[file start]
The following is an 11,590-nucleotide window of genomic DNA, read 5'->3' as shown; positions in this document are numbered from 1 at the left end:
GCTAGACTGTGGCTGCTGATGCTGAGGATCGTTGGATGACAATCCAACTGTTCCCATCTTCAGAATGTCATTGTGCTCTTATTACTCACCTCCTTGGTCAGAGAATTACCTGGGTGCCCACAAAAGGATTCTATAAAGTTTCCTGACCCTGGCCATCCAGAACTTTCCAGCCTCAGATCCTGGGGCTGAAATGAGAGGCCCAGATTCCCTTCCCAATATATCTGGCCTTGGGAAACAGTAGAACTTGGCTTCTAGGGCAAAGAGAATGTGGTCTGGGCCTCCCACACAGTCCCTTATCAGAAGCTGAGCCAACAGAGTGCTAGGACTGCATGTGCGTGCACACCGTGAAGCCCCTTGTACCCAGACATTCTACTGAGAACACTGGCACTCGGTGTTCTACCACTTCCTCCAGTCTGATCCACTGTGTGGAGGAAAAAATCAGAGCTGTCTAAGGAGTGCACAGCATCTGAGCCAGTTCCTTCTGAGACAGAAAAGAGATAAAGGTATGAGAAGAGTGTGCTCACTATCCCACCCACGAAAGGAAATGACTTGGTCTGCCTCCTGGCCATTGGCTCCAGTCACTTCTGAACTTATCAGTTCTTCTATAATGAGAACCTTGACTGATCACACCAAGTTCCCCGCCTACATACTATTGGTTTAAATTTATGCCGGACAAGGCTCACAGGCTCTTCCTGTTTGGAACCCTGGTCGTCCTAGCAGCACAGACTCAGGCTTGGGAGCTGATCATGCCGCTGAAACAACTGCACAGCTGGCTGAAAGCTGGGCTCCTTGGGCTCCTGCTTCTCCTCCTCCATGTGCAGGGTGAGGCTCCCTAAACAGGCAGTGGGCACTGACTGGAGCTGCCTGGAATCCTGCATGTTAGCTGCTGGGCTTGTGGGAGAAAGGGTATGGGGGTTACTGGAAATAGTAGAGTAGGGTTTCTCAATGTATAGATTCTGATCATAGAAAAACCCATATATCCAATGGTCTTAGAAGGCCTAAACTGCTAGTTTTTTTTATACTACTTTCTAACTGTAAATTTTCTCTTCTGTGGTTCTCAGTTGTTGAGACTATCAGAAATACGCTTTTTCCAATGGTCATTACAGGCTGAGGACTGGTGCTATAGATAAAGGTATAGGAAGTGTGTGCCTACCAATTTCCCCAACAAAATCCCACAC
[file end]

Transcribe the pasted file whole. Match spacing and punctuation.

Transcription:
The following is an 11,590-nucleotide window of genomic DNA, read 5'->3' as shown; positions in this document are numbered from 1 at the left end:
GCTAGACTGTGGCTGCTGATGCTGAGGATCGTTGGATGACAATCCAACTGTTCCCATCTTCAGAATGTCATTGTGCTCTTATTACTCACCTCCTTGGTCAGAGAATTACCTGGGTGCCCACAAAAGGATTCTATAAAGTTTCCTGACCCTGGCCATCCAGAACTTTCCAGCCTCAGATCCTGGGGCTGAAATGAGAGGCCCAGATTCCCTTCCCAATATATCTGGCCTTGGGAAACAGTAGAACTTGGCTTCTAGGGCAAAGAGAATGTGGTCTGGGCCTCCCACACAGTCCCTTATCAGAAGCTGAGCCAACAGAGTGCTAGGACTGCATGTGCGTGCACACCGTGAAGCCCCTTGTACCCAGACATTCTACTGAGAACACTGGCACTCGGTGTTCTACCACTTCCTCCAGTCTGATCCACTGTGTGGAGGAAAAAATCAGAGCTGTCTAAGGAGTGCACAGCATCTGAGCCAGTTCCTTCTGAGACAGAAAAGAGATAAAGGTATGAGAAGAGTGTGCTCACTATCCCACCCACGAAAGGAAATGACTTGGTCTGCCTCCTGGCCATTGGCTCCAGTCACTTCTGAACTTATCAGTTCTTCTATAATGAGAACCTTGACTGATCACACCAAGTTCCCCGCCTACATACTATTGGTTTAAATTTATGCCGGACAAGGCTCACAGGCTCTTCCTGTTTGGAACCCTGGTCGTCCTAGCAGCACAGACTCAGGCTTGGGAGCTGATCATGCCGCTGAAACAACTGCACAGCTGGCTGAAAGCTGGGCTCCTTGGGCTCCTGCTTCTCCTCCTCCATGTGCAGGGTGAGGCTCCCTAAACAGGCAGTGGGCACTGACTGGAGCTGCCTGGAATCCTGCATGTTAGCTGCTGGGCTTGTGGGAGAAAGGGTATGGGGGTTACTGGAAATAGTAGAGTAGGGTTTCTCAATGTATAGATTCTGATCATAGAAAAACCCATATATCCAATGGTCTTAGAAGGCCTAAACTGCTAGTTTTTTTTATACTACTTTCTAACTGTAAATTTTCTCTTCTGTGGTTCTCAGTTGTTGAGACTATCAGAAATACGCTTTTTCCAATGGTCATTACAGGCTGAGGACTGGTGCTATAGATAAAGGTATAGGAAGTGTGTGCCTACCAATTTCCCCAACAAAATCCCACAC